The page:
by BRIAN MINTER
December 6, 2003
Hanging baskets in winter? You bet! One of the hottest new trends is to take scruffy, tired-looking moss hanging baskets left over from spring and dress them up into gorgeous winter baskets that add a touch of warmth, grace and seasonal charm to any home during the cold and dreary months of winter.
Recently I was looking at some rather bedraggled baskets swinging in the winter breeze. Wow! I thought, wouldn't they look great all decked out with Christmas greens. It took a few tries to get it right, but I finally learned to create a rather neat looking basket that stood up to the cold winter winds and looked fresh for weeks. The secret is to use a 12 or 14 inch wire basket frame lined with lots of lush green moss and packed with moist soil or peat. Leftover summer baskets work well. Next, cut fresh greens about 12 inches long and firmly set the ends into the basket so the top sides hang down gracefully. Make sure the greens are secure enough to withstand heavy winds.
The basket goes together much more effectively if you hang it up, or at least set it on a high table, so you can actually see how the basket will look from a hanging position. Don't cut your branches too long, but rather try for a balanced, graceful appearance. The type of greens you use will vary according to availability and the winter weather in your area. We use lots of cedar and cypress, but in colder areas, you may have to use spruce and pine. You can certainly mix two or three greens together, but for the most pleasing effect the basket should have a natural, rather than a contrived look. Start at the bottom and work your way up. On top, keep the branches rather flat to cover the basket rim. Now comes the creativity.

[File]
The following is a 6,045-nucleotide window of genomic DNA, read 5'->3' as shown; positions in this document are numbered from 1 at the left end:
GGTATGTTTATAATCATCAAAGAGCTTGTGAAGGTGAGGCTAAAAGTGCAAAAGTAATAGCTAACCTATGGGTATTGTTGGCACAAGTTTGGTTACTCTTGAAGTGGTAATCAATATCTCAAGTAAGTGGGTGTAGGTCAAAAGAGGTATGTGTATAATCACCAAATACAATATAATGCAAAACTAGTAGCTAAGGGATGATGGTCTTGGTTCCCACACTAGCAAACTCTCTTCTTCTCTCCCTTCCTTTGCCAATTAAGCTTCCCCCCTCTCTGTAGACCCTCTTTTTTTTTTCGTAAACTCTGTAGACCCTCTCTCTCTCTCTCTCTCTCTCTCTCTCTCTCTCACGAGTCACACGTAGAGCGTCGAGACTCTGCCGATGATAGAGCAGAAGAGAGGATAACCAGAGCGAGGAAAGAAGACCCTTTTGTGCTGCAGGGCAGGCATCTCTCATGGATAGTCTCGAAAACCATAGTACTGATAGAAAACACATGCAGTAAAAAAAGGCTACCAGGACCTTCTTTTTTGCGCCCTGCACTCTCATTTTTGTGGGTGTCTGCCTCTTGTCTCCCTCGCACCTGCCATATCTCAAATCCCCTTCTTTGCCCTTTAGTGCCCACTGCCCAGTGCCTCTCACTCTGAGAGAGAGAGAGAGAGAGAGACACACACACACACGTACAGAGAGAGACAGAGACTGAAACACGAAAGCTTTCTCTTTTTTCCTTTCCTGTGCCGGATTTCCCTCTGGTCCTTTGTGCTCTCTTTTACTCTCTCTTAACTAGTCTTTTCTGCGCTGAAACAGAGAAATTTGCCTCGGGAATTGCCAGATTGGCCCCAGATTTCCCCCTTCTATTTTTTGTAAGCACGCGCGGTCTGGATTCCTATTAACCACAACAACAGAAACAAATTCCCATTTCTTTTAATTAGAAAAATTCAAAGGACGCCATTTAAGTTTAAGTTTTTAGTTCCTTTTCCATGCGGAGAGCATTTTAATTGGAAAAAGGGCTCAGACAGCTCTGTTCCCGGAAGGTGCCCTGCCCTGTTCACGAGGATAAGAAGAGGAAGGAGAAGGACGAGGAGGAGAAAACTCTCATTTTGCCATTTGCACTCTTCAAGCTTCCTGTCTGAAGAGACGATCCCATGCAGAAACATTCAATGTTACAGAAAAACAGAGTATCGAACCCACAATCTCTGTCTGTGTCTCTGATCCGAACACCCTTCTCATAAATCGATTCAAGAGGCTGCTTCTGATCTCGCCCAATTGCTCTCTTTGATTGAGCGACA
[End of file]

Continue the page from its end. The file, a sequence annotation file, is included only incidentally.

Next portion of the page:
First decide the 'look' you want, then have some fun. For natural baskets, I use burlap or raffia bows in the centre with long tails hanging over the sides. Berries, either fresh or artificial, look wonderful tucked here and there all around the basket, but be sure to make them look like they belong. Pine cones add a classy touch if you wire the ends and set them in so they hang just a bit. Use white tipped cones because they show up so well. For some Christmas glitz, use gold, silver or beautifully toned ribbon, stem balls or whatever else you need to create that special look. It is really quite easy. In terms of care, very little is needed. In sunny or windy weather, misting the greens with a bit of water and keeping the soil moist is helpful.
The beauty of soil and moss is their moisture retaining ability and the weight they provide to keep the basket from being blown around by the wind. Antidesiccants like 'Wilt Prof' can be sprayed on all the greens to prevent excessive drying by winter weather. These baskets can make a spectacular addition to your outdoor decor. Once the Christmas season is over, take out the Christmas novelties, put a bird feeder on top and leave the basket out as a neat feeding station.